Get all parties' nod before amending electoral law

A past joint parliament session, Nairobi [David Njaaga, Standard]

The Elections (Amendment) Bill 2022 has been introduced in the National Assembly. Among other things, the Bill seeks to revert to the manual system of transmitting election results last used in 2007. It also seeks to empower election officials to conduct manual identification of voters in a bid to address the vexing issue of ‘dead’ voters casting votes.

In 2013, the Independent Electoral and Boundaries Commission used the electronic transmission system that had been touted as the best in reducing time taken to announce final results and its ability to reduce cases of fraud arising from possible manipulation of the actual results.

However, the system malfunctioned and occasioned a delay in announcing the final results. That delay gave rise to all manner of speculation, including the claim that the system had been hacked.

In the end, Independent Electoral and Boundaries Commission (IEBC) used the manual system that entails returning officers travelling back to Nairobi with all relevant noted documents for physical verification.

The veracity of the electronic transmission again came under question during the 2017 General Election. The opposition, then under the National Super Alliance banner, disputed the election and filed a petition that ended in the nullification of the presidential results. Attempts, and indeed a High Court directive to IEBC to open the election servers for scrutiny did not bear fruit.

IEBC’s reluctance to open the servers raised questions about the infallibility of electronic transmission, which is not to say the manual system doesn’t have its own downsides. In 2007, for instance, the inordinate delay in announcing the results cast the country into chaos that claimed 1300 lives.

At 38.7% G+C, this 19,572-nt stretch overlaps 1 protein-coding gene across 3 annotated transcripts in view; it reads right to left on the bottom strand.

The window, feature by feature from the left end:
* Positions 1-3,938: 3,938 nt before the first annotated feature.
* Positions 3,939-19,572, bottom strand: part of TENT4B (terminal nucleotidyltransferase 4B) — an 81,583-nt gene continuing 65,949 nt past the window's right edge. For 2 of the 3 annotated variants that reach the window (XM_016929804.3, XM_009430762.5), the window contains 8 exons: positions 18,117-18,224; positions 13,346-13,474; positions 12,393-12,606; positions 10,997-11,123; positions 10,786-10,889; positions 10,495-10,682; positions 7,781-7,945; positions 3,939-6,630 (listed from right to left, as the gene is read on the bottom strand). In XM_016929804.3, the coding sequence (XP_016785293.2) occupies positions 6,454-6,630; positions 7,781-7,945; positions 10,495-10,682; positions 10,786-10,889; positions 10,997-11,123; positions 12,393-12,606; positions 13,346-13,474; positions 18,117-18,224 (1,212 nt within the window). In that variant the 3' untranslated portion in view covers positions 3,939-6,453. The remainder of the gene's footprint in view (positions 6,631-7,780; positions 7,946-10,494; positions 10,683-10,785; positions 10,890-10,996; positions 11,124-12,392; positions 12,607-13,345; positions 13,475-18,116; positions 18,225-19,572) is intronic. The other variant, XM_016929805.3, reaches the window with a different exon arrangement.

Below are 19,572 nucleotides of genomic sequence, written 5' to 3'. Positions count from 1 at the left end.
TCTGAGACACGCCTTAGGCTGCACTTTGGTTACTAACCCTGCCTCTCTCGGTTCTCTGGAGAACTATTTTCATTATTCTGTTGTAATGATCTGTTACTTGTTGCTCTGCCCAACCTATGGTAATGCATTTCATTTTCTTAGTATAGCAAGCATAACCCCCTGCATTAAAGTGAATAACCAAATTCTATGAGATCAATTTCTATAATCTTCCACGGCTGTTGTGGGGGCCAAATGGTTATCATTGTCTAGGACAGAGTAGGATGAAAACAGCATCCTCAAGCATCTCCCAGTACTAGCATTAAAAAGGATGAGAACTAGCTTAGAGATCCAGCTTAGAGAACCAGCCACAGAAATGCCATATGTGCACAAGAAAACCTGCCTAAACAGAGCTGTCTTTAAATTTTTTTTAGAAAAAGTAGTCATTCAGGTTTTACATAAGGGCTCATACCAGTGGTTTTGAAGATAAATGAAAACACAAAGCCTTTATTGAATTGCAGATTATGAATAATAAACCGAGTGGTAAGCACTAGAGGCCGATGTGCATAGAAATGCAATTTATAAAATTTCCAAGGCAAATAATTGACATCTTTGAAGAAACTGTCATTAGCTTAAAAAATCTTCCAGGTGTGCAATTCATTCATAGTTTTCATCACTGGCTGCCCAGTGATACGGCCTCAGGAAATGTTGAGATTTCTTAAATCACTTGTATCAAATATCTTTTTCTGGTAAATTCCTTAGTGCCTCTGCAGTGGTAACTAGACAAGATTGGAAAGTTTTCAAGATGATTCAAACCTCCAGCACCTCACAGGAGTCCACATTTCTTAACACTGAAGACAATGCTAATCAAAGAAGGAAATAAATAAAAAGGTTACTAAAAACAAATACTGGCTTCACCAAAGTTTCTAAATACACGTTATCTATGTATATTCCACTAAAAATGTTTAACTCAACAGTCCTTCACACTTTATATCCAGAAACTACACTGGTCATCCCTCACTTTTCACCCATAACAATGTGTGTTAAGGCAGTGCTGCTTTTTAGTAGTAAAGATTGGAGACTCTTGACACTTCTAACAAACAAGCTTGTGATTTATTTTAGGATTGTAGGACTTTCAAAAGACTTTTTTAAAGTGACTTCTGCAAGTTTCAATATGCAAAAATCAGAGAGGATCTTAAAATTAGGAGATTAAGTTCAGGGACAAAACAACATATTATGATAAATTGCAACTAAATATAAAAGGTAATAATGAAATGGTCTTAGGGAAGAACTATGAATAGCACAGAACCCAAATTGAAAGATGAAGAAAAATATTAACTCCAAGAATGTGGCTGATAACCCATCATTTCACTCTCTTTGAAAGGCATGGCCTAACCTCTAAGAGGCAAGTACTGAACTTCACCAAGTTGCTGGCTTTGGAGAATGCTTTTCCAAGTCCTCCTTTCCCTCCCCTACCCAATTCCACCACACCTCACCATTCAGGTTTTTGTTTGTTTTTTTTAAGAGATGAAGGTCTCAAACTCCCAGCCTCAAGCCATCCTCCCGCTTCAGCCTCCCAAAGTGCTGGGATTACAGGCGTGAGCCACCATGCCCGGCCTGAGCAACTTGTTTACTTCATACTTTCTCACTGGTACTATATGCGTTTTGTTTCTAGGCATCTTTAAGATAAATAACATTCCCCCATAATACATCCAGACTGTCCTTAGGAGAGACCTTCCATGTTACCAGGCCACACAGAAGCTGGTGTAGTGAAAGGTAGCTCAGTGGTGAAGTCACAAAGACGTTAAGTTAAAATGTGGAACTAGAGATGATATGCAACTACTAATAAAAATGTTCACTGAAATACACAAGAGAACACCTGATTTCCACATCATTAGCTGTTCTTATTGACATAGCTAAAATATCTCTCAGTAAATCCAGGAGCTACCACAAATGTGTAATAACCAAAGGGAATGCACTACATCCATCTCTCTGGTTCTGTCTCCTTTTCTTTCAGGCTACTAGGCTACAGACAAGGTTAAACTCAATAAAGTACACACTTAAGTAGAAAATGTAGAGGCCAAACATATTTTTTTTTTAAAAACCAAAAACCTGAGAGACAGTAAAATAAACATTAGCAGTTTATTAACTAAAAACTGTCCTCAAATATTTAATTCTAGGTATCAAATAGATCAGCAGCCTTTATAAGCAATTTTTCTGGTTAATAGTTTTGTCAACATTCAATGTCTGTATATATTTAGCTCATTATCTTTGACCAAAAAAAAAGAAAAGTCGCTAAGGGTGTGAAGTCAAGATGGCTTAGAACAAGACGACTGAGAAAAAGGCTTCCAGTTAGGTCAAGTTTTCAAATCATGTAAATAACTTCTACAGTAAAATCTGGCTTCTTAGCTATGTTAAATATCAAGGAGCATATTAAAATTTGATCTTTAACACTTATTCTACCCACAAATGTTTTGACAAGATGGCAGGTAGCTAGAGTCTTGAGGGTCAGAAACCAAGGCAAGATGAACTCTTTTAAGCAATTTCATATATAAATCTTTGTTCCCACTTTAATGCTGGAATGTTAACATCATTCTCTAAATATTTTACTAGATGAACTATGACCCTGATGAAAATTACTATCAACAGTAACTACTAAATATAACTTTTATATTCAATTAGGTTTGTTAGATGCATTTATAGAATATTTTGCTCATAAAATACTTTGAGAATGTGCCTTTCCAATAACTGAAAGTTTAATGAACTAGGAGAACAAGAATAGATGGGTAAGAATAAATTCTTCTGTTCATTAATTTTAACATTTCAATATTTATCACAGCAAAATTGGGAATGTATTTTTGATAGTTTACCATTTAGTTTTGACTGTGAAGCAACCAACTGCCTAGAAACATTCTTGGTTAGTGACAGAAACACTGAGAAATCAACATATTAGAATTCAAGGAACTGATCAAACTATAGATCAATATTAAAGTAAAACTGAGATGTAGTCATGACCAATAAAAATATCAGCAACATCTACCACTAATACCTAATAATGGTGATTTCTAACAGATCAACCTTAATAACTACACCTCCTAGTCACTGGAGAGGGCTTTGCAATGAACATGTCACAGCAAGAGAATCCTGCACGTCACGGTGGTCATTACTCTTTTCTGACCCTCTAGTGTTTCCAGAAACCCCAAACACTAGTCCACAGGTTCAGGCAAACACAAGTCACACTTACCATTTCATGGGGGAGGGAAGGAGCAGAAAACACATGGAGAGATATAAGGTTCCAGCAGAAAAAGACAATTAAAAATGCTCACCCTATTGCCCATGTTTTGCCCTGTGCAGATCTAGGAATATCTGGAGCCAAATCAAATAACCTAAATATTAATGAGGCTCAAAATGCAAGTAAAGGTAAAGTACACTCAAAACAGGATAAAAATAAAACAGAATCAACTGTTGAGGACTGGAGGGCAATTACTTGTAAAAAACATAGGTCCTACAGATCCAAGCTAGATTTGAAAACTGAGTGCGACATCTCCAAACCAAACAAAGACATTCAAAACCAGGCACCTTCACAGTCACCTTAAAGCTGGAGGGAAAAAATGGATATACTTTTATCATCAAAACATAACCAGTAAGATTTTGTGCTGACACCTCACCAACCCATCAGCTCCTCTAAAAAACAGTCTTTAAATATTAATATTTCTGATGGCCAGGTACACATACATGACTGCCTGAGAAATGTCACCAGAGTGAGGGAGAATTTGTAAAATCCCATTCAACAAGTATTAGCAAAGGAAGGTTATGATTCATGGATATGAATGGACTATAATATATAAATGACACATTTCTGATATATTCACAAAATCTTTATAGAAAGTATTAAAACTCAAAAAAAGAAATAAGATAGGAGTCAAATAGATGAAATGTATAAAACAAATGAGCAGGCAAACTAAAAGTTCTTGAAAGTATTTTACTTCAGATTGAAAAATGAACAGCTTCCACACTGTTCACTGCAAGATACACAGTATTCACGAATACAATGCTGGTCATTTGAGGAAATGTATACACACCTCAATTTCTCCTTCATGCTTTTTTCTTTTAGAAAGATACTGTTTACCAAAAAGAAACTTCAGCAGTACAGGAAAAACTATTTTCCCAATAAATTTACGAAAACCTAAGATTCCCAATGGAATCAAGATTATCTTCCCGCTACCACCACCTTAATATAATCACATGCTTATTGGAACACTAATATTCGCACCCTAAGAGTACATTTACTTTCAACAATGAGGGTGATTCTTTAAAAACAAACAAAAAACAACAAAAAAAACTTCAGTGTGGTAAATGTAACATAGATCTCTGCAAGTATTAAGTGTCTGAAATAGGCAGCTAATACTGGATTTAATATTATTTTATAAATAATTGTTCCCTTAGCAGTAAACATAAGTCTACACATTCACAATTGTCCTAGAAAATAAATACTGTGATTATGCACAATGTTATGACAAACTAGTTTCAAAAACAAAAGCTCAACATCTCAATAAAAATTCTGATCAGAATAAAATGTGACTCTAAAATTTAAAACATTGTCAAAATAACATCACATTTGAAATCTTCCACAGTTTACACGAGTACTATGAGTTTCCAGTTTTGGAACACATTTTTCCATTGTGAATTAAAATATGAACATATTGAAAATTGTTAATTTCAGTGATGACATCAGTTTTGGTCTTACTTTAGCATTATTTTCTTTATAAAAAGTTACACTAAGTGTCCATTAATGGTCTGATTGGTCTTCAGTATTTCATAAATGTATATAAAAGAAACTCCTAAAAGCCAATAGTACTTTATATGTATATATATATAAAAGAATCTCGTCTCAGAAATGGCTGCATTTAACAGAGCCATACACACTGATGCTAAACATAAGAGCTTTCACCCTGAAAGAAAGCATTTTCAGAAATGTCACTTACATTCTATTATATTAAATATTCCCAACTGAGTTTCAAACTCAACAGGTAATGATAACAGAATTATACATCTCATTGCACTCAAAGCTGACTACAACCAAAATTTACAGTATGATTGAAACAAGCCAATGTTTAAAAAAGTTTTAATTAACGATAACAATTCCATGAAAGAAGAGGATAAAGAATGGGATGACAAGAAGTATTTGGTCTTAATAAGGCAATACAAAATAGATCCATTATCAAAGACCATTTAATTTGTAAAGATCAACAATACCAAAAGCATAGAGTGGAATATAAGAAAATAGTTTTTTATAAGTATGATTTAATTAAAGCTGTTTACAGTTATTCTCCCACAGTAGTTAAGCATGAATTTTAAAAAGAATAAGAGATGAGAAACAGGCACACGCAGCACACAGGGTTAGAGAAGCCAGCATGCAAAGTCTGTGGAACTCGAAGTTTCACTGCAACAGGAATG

Both systems, therefore, have their low and high points but could be made to work for us if the gaps are sealed. In deliberating on the elections bill 2022, caution is advised. Every electoral cycle in Kenya comes with violence, mistrust and disunity as a result of contested elections. Now that we are headed for the August elections, care should be taken to ensure there is no reason anyone, or any party, will contest the results.

It would be injudicious for the movers of the Elections (Amendment) Bill 2022 to bulldoze it through Parliament for no other reason other than just because they have the numbers in Parliament.

It is incumbent that change in the manner in which the election will be conducted, including the election results transmission, be agreed upon by all stakeholders, including political parties and IEBC that will bear the burden of any disputed results.

Changes to the electoral law, especially coming close to the election date, are likely to be treated with suspicion by a section of politicians and even the public.

We must avoid anything that could cause suspicion or lead to endless litigation with the end result being driving a wedge between Kenyans. It is important that we have a consensus on this matter.